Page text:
Slowly, investor disclosures are improving. Last year, New York Attorney General Eric Schneiderman forced Peabody Energy to restate its disclosures. Just last week, Chevron acknowledged to its investors in an SEC filing that, lo and behold, some of its products “may be considered pollutants,” noted “new conclusions about the effects of the company’s operations on human health or the environment,” and they acknowledged “an increased possibility of governmental investigations and, potentially, private litigation against the company. “It is better late than never, I suppose. Now it is time for the rest of the industry to report fully and fairly, first on the risks that shareholders bear from assets that are wrongly valued now–that are falsely valued in their reports–and, second, on the company’s potentially culpable behavior in climate denial.

Institutional investors are joining in those efforts. Our Rhode Island pension fund, managed by our treasurer, Seth Magaziner, is pushing for greater transparency on political and lobbying spending at large energy companies like Exxon, Chevron, ConocoPhillips, and Devon. For the resolution filed at ConocoPhillips, Rhode Island was joined by over 20 other cofilers, including the State of Connecticut, Senator Murphy’s home state, whom I see here on the floor.

Just recently, the G20 nations–the 20 biggest economies in the world–set up a group called the Task Force on Climate-related Financial Disclosures. It is made up of 32 members from large banks, insurance companies, asset management companies, pension funds, credit rating agencies, and accounting and consulting firms–you know, liberal extremists. And they are saying: Here it comes; let’s get ready. They have asked that companies begin to come clean on the climate risk they face.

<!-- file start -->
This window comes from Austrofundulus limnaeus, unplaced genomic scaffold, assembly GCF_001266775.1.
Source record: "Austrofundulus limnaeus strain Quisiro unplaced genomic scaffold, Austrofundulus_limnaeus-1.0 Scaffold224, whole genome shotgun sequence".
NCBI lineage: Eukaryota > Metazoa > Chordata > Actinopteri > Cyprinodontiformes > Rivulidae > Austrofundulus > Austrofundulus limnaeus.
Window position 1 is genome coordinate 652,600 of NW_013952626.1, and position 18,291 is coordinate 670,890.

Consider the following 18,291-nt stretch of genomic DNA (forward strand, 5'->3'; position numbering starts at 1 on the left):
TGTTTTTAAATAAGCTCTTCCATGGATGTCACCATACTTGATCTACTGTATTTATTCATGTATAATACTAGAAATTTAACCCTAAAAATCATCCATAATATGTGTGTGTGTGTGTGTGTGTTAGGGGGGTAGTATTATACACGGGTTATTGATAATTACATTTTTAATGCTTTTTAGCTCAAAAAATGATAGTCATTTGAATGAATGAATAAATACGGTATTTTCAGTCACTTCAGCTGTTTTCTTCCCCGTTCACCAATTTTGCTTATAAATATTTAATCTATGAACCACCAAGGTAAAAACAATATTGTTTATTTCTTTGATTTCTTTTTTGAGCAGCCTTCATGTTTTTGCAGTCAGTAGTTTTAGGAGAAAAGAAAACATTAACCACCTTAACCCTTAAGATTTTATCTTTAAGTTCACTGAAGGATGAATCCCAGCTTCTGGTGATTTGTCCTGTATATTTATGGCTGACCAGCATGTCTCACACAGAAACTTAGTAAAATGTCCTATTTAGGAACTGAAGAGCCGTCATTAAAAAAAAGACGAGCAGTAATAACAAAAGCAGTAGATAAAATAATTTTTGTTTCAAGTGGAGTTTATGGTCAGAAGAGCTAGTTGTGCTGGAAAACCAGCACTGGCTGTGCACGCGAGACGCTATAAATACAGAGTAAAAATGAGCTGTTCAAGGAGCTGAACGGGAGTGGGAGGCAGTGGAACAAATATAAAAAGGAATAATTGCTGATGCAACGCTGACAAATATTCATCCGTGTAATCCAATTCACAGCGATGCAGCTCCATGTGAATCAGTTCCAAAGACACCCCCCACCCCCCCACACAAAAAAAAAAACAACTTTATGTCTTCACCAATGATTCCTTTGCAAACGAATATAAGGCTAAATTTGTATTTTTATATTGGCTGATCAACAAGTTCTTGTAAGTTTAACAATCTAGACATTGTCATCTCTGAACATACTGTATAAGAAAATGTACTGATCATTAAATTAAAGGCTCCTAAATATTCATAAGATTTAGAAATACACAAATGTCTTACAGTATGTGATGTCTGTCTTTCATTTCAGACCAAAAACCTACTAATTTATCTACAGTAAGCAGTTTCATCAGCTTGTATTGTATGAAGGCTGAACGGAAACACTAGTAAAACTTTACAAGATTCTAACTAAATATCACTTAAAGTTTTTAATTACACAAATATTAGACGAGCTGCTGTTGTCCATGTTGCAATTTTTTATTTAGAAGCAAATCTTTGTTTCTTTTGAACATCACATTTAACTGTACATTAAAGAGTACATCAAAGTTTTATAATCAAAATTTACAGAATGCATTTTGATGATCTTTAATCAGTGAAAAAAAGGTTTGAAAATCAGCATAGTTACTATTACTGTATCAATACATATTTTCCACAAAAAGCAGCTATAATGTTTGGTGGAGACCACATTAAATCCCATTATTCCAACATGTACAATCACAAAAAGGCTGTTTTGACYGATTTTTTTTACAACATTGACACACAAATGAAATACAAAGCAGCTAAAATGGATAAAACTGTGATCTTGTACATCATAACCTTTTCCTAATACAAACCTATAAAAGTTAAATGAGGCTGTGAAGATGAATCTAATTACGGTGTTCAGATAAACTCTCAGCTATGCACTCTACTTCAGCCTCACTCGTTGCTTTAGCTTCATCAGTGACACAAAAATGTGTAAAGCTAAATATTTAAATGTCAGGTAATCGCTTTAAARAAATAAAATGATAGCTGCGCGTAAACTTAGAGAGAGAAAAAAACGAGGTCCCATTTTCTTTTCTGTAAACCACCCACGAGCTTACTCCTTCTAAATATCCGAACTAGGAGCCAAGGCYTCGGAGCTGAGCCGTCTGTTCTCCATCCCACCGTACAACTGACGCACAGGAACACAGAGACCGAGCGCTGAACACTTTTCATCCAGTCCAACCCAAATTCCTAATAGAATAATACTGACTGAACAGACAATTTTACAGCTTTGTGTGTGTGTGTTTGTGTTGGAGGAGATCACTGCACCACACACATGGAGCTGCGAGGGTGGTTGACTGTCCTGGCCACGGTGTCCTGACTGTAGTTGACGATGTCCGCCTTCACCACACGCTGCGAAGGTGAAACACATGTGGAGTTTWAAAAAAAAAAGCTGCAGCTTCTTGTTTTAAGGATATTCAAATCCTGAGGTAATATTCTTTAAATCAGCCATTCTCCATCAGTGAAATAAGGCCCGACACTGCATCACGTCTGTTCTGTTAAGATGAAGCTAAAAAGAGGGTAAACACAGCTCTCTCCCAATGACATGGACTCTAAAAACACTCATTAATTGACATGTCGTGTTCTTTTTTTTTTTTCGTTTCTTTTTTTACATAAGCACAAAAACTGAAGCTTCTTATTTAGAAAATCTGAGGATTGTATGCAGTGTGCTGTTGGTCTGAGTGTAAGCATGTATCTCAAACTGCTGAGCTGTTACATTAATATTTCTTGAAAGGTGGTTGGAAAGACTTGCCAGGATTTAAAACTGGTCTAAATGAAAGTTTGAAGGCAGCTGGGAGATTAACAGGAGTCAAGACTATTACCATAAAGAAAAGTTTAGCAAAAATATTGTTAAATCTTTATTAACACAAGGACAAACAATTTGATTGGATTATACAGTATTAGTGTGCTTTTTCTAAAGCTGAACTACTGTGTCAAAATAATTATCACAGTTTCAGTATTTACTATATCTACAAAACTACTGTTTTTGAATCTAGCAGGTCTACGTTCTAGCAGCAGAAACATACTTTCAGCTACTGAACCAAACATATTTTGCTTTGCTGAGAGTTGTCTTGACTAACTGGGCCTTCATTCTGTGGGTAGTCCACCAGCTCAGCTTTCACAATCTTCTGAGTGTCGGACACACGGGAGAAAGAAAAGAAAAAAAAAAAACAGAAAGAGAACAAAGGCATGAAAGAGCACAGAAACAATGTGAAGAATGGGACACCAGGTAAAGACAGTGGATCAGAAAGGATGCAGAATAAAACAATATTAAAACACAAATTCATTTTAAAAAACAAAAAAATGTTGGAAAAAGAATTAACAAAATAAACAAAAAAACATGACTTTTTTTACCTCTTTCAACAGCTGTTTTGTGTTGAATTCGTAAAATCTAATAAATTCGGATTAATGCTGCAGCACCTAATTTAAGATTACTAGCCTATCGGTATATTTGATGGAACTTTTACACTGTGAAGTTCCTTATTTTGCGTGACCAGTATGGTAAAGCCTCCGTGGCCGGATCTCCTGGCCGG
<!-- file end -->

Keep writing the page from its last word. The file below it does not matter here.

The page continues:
The big energy companies need to come clean on how much they are spending to deny climate science and where they are spending it, because, ultimately, it is their own investors who will be hurt by their irresponsibility. Ultimately, all the phony climate denial they pay for is a fool’s errand because the laws of physics, chemistry, and biology aren’t going away, and a day of reckoning for all this mischief and nonsense they have paid for inevitably will come.

We in the Senate have a duty to the American people to find a way to combat climate change. I realize this body will need help in that task. We will need help from the business community, which can apply its understanding of market forces and risk analysis to this challenge. It would help if the fossil fuel industry would focus on the long-term health of its shareholders rather than on short-term gain. The fossil fuel industry should stand down the relentless political opposition it has maintained to any climate solution, and it should stand down the phony climate denial operation it continues to support.

It will take all of us coming together–companies, investors, regulators, governments, citizens, Republicans and Democrats–to achieve Donald Trump’s once-stated goal of combating the “catastrophic and irreversible effects of climate change”–his quote: “catastrophic and irreversible effects of climate change.”

I did not misquote President Trump, although he was Donald Trump then. It was 2009, and this full page advertisement was taken out in the New York Times declaring that the science of climate change was “irrefutable” and the consequences of climate change would be “catastrophic and irreversible.” It was signed by none other than Donald J. Trump, as well as his children, Donald Trump, Jr., Eric Trump, and Ivanka Trump. They were right then. If they get back to this, they will be right now.

The evidence and the science have only piled up since 2009. It is time for all of us to heed the advice of our universities, our scientists, and the people who actually know what they are talking about, and put the arguments of the fossil fuel industry where they belong–in the trash bin of history. We need to wake up before it is too late.

I yield the floor.